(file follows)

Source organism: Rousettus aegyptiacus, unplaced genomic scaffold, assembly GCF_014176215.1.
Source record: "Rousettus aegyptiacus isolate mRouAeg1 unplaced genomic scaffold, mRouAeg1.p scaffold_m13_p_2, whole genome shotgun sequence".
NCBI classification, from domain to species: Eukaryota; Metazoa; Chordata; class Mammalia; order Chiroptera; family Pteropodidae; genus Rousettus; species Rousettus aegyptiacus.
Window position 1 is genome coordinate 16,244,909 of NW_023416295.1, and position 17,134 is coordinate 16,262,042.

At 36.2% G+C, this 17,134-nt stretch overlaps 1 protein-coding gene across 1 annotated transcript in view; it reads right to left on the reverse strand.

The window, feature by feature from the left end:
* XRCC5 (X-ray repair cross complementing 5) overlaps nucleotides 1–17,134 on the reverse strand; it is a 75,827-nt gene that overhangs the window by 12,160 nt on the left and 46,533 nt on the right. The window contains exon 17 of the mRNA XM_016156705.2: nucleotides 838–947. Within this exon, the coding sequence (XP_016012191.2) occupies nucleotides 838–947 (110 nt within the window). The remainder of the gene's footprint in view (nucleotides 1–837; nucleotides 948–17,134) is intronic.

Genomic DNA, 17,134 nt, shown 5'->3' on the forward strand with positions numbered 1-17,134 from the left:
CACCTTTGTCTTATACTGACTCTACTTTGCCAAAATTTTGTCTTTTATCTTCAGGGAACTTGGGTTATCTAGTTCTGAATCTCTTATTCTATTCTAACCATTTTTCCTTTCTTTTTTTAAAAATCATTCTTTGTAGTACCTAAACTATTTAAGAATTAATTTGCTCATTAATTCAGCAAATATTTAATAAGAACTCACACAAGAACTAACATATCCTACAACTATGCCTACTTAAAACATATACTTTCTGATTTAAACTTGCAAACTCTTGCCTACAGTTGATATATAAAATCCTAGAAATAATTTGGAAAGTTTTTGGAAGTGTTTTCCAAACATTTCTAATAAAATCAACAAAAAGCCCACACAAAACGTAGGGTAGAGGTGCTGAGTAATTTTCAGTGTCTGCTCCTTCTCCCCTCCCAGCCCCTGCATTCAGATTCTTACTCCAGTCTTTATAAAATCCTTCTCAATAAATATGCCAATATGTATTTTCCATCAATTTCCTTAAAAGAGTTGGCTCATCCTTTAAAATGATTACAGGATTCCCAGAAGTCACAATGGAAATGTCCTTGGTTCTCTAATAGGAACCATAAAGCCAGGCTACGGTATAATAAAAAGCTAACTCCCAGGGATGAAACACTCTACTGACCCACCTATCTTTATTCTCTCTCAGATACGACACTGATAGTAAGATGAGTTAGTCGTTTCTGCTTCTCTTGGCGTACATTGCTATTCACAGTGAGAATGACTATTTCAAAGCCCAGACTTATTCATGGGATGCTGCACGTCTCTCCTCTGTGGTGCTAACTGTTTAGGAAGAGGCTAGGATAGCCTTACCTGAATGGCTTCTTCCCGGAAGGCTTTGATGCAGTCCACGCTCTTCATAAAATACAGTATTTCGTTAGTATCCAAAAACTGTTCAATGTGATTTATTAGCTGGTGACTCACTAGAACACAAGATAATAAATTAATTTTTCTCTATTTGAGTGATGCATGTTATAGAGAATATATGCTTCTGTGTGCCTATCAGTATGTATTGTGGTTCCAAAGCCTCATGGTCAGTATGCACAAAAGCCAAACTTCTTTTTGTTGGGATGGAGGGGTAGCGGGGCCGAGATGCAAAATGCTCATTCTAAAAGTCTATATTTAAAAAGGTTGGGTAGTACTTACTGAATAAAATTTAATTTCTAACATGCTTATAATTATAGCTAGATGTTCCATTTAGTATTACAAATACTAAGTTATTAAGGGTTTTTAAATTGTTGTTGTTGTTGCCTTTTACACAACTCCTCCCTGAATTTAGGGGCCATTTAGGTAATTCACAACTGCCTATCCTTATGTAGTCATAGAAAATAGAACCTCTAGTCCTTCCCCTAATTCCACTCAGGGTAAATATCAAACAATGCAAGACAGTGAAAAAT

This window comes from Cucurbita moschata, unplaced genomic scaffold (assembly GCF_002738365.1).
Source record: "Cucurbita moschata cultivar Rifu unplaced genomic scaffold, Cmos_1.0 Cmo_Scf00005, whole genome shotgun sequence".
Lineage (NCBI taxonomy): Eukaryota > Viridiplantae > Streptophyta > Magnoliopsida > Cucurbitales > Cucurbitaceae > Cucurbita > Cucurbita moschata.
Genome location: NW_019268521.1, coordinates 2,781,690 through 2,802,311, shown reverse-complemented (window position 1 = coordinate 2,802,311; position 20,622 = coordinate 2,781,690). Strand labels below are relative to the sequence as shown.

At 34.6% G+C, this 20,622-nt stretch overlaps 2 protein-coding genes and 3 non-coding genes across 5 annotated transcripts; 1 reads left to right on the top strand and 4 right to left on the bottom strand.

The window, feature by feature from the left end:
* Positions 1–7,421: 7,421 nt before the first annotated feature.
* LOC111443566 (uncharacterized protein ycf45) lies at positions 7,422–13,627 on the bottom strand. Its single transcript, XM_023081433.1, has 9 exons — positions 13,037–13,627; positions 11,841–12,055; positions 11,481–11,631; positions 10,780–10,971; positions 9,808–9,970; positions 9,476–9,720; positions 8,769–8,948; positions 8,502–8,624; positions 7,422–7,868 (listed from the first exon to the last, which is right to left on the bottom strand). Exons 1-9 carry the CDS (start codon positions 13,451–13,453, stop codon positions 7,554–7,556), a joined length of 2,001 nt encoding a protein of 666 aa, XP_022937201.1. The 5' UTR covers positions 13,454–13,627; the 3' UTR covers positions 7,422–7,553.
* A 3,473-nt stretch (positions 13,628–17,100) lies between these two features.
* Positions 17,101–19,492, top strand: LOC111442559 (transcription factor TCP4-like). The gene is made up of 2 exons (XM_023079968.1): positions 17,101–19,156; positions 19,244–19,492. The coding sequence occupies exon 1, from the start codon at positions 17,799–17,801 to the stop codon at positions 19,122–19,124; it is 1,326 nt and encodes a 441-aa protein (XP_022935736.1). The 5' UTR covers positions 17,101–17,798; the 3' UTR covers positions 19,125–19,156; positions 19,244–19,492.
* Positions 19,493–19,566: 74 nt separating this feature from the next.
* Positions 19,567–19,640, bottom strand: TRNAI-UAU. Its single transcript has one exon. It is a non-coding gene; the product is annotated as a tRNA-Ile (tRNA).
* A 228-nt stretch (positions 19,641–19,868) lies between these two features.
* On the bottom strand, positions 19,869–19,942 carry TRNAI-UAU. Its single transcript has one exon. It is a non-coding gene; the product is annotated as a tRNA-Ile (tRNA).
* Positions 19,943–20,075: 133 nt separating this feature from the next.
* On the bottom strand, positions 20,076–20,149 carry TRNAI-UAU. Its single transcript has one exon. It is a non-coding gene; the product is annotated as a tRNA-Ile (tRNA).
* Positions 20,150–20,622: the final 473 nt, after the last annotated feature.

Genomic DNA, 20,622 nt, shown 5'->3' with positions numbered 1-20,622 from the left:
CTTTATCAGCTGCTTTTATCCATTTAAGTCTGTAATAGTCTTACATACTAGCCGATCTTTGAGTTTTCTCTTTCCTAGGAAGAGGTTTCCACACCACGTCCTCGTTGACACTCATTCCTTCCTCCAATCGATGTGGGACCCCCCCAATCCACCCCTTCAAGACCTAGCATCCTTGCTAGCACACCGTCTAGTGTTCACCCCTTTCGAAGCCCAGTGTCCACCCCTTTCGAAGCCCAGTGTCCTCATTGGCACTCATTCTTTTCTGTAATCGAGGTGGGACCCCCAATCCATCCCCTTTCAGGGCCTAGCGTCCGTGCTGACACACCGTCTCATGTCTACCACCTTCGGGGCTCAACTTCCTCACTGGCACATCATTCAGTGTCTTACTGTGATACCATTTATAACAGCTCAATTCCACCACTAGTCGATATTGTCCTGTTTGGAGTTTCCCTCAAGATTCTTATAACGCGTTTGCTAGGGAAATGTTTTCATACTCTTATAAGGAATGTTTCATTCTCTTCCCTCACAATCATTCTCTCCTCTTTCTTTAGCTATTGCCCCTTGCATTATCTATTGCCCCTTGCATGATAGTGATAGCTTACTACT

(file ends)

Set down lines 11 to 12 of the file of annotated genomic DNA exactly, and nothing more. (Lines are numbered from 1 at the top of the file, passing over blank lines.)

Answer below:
Source record: "Cucurbita moschata cultivar Rifu unplaced genomic scaffold, Cmos_1.0 Cmo_Scf00005, whole genome shotgun sequence".
Lineage (NCBI taxonomy): Eukaryota > Viridiplantae > Streptophyta > Magnoliopsida > Cucurbitales > Cucurbitaceae > Cucurbita > Cucurbita moschata.